On a state level, AQIM’s greatest threat may be the country it singled out as its primary enemy. As the organisation continued to expand its operations elsewhere in the Sahel, it has been struggling in Algeria since 2010.

“AQIM’s original target, the Algerian state, no longer appears threatened by AQIM or by jihadists generally. AQIM also appears to have little ability to recruit or even stage major attacks in Algeria, especially in northern Algeria,” Thurston told MEE.

2018 was the first year in more than two decades that Algeria reported no terrorist bombings, and despite the organisation’s regular communiques urging action, AQIM has not conducted a significant attack in Algeria since targeting the Krechba gas facility at In Salah in March 2016.

With more coherent counter-terrorism policies and coordination of the Department of Intelligence and Security and the Directorate General for National Security, Algeria has managed to control militant activities of groups like AQIM, which has conducted 600 attacks in Algeria since 2006, and IS-affiliated Jund al-Khilafah, within and along its borders, where it has deployed long-range surveillance optronics.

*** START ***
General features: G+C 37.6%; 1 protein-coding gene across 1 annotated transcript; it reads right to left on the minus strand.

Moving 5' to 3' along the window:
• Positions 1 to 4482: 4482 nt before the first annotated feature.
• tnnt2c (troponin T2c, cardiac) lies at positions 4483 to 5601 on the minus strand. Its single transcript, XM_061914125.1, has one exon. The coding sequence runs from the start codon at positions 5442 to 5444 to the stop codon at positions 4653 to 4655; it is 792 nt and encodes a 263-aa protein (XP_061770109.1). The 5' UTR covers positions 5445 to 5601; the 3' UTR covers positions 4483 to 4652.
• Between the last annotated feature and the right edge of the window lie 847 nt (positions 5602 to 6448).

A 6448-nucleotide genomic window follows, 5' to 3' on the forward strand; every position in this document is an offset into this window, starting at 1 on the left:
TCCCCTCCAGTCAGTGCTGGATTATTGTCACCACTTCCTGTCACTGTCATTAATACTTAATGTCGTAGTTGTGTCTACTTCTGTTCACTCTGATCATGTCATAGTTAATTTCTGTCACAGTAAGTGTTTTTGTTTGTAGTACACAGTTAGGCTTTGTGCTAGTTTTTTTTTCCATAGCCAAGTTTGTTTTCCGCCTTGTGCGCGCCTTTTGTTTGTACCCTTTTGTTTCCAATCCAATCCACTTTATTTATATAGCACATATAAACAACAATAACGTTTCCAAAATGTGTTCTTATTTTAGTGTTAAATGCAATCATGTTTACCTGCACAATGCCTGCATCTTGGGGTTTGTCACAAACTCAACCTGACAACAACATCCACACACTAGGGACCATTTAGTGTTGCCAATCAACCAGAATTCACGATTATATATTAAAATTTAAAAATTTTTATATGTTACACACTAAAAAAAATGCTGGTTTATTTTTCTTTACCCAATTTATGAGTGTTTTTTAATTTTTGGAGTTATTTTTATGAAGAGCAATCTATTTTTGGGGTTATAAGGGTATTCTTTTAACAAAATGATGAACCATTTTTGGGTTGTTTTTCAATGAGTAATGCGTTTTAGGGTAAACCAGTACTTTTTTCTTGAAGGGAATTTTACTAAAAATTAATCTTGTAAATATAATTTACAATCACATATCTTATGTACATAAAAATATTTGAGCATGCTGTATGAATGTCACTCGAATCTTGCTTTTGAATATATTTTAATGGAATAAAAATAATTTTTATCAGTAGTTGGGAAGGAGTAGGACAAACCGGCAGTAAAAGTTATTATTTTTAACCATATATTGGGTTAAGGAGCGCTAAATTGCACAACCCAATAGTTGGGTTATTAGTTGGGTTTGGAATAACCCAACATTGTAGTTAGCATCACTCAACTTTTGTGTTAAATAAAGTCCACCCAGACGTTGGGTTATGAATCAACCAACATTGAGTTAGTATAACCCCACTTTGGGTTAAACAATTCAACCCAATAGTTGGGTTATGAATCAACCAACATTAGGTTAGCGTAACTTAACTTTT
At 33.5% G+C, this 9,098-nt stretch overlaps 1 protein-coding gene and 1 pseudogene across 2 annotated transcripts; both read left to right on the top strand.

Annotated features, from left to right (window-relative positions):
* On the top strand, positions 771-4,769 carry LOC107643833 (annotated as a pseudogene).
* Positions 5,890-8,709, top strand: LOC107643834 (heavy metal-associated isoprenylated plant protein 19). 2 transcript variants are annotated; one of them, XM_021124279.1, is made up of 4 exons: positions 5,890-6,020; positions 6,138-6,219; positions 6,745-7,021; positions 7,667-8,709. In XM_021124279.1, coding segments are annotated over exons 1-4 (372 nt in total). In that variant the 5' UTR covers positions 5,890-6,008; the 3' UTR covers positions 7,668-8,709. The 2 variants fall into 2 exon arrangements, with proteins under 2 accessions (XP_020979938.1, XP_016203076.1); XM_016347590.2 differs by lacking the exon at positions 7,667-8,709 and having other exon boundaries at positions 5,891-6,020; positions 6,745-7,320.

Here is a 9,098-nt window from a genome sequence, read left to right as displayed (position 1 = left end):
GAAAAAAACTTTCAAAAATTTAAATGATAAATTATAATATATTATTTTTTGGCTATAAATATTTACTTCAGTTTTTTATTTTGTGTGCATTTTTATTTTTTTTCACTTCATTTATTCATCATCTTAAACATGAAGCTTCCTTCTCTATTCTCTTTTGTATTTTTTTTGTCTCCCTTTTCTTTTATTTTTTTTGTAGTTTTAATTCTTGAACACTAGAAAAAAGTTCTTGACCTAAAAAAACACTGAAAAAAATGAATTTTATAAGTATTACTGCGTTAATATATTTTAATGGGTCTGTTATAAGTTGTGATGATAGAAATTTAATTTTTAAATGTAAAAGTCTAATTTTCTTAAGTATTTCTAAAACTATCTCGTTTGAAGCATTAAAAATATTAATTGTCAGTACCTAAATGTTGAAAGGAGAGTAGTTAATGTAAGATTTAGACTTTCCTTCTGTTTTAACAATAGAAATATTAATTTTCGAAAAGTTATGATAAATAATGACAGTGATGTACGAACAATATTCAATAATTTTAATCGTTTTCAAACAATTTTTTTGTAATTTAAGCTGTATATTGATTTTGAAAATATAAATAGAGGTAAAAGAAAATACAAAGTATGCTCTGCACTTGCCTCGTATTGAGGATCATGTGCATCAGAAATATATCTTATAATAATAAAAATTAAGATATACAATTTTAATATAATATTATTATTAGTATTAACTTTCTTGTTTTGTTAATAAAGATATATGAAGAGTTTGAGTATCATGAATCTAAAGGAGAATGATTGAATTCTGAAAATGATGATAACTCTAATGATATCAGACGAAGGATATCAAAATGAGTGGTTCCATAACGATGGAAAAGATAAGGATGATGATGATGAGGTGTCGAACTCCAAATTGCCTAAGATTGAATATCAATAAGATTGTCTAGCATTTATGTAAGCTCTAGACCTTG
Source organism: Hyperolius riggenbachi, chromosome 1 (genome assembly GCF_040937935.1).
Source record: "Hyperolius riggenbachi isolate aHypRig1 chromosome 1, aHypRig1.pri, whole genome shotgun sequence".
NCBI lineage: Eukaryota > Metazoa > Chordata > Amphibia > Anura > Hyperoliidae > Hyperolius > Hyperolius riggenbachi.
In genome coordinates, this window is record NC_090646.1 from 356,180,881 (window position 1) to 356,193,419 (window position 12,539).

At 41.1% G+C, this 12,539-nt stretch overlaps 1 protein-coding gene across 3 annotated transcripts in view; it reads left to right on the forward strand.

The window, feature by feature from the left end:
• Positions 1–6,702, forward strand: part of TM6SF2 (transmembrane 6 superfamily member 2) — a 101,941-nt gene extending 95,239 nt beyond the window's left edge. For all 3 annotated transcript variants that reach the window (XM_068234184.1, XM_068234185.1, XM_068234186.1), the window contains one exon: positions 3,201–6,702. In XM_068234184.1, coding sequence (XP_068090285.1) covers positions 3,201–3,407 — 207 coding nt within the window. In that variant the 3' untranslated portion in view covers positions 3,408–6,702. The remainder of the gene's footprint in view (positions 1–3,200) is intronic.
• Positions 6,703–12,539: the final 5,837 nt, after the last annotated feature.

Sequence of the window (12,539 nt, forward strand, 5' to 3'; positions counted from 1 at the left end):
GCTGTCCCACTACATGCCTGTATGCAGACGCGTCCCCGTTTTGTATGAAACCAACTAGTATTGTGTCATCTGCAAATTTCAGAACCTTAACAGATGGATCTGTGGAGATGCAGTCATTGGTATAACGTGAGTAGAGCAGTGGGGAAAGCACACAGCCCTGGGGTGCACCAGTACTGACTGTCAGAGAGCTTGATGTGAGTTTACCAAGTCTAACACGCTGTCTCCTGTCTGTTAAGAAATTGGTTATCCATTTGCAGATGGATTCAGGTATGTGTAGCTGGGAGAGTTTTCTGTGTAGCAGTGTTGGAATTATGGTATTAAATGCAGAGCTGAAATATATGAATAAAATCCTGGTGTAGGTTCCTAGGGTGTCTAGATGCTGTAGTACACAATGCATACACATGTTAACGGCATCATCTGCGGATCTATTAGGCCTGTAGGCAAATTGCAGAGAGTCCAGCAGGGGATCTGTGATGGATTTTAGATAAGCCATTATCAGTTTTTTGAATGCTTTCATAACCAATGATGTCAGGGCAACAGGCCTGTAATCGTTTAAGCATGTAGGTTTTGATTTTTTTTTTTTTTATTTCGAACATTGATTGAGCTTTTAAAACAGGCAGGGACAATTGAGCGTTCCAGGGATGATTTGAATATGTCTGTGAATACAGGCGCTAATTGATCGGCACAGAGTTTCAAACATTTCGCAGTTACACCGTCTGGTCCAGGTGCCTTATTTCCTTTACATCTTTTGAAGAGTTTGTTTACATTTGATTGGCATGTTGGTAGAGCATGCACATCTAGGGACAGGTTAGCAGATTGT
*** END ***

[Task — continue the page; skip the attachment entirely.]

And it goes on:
However, despite its counterinsurgency experience, Algiers has failed to dominate proceedings when it comes to dealing with the Sahel conflict and in directing how operations are conducted near its borders, despite its intelligence leading to the capture and killing of a number of militants including Droudkel.

According to Kharief, “France has denied leadership on anti-terrorism in the Sahel mainly because of a lack of trust. They haven’t involved Algeria in the G5 Sahel nor used the Joint Military Staff Committee of the Sahel Region based in Algeria to tackle jihadism in the Sahel.”